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Ecuador becomes first country to give legal rights to animals

April 6, 2022

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Victoria Keichel

Katrina Lehmann-Grube

Marian Drew

Cormac Cullinan

Ecuador court recognises individual rights of wild animals in woolly monkey case.

In a landmark judgement, Ecuador has become the first country to recognise the legal rights of individual wild animals. The ruling arose from the case of a woolly monkey named Estrellita who, after being illegally taken from the wild, was adopted by a family and kept as a pet. Estrellita lived with the family for the next 18 years until she was seized by local authoritiesand relocated to a zoo. Within a month of her relocation, Estrellita suffered asudden cardio-respiratory arrest and passed away.

Before hearing of her death, Estrellita’s owners filed a case to get her back, citing the distress Estrellita was likely experiencing due to her sudden relocation. The case relied on scientific evidence of the cognitive and social complexity of woolly monkeys to argue for her right to bodily liberty. The court ruled that both the authorities and Estrellita’s owners had violated her rights, the former for failing to consider her needs before relocating her and the latter for removing her from the wild in the first place.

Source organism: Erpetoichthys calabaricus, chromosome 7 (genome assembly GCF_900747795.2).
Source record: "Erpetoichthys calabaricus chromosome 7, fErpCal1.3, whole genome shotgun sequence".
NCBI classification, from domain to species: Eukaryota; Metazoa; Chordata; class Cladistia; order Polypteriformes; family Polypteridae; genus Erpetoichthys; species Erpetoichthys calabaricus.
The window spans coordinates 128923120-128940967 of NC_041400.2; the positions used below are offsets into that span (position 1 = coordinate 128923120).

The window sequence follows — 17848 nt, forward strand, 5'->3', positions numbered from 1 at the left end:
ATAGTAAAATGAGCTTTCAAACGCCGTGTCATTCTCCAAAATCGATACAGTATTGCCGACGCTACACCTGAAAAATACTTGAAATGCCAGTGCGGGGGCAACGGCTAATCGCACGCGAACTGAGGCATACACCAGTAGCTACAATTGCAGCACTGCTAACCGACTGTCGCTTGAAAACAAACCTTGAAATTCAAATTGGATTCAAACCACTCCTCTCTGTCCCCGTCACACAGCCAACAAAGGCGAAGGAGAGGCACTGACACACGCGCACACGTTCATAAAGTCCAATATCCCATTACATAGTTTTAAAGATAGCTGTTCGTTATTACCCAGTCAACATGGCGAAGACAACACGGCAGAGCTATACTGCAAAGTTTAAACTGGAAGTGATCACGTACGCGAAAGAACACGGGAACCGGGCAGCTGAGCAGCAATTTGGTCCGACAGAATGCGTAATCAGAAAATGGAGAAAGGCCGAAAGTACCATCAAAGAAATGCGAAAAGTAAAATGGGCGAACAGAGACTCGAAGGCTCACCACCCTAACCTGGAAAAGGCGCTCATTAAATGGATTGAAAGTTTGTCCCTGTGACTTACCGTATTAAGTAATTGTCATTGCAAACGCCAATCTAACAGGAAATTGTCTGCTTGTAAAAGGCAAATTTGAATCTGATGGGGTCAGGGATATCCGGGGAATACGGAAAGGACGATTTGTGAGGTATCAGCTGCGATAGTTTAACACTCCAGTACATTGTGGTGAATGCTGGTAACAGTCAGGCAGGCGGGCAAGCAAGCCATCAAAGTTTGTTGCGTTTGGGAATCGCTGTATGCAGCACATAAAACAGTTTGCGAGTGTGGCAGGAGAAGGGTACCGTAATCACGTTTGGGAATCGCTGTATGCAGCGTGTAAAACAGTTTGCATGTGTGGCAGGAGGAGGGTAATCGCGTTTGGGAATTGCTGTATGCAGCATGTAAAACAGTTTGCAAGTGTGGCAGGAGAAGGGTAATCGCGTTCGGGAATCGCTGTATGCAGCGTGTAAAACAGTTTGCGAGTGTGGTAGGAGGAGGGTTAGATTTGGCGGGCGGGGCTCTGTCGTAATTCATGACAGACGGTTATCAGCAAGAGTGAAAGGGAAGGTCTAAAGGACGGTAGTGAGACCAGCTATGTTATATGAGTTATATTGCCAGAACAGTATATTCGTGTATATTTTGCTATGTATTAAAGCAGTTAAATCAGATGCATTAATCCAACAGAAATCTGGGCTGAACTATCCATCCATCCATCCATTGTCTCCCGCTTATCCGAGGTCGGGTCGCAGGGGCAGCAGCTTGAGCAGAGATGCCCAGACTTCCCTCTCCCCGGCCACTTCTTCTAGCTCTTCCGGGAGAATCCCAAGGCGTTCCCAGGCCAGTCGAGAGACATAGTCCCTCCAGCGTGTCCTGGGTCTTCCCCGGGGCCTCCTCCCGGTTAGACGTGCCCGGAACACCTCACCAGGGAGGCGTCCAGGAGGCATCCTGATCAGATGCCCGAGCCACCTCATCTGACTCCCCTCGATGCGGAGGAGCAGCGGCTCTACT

The court proposed that new legislation be drafted to better uphold these rights in the future. In its ruling the court recognised that “The domestication and humanization of wild animals are phenomena that have a great impact on the maintenance of ecosystems and the balance of nature”. The verdict builds on a 2008 ruling that set a precedent to recognise nature as a legal entity. This ruling upholds that individual animals have a right to live in their natural habitats without being captured, hunted, trafficked, traded or exchanged. The ruling posited that the animal has a legal right by virtue of its own value, and not the value humans derive from the species.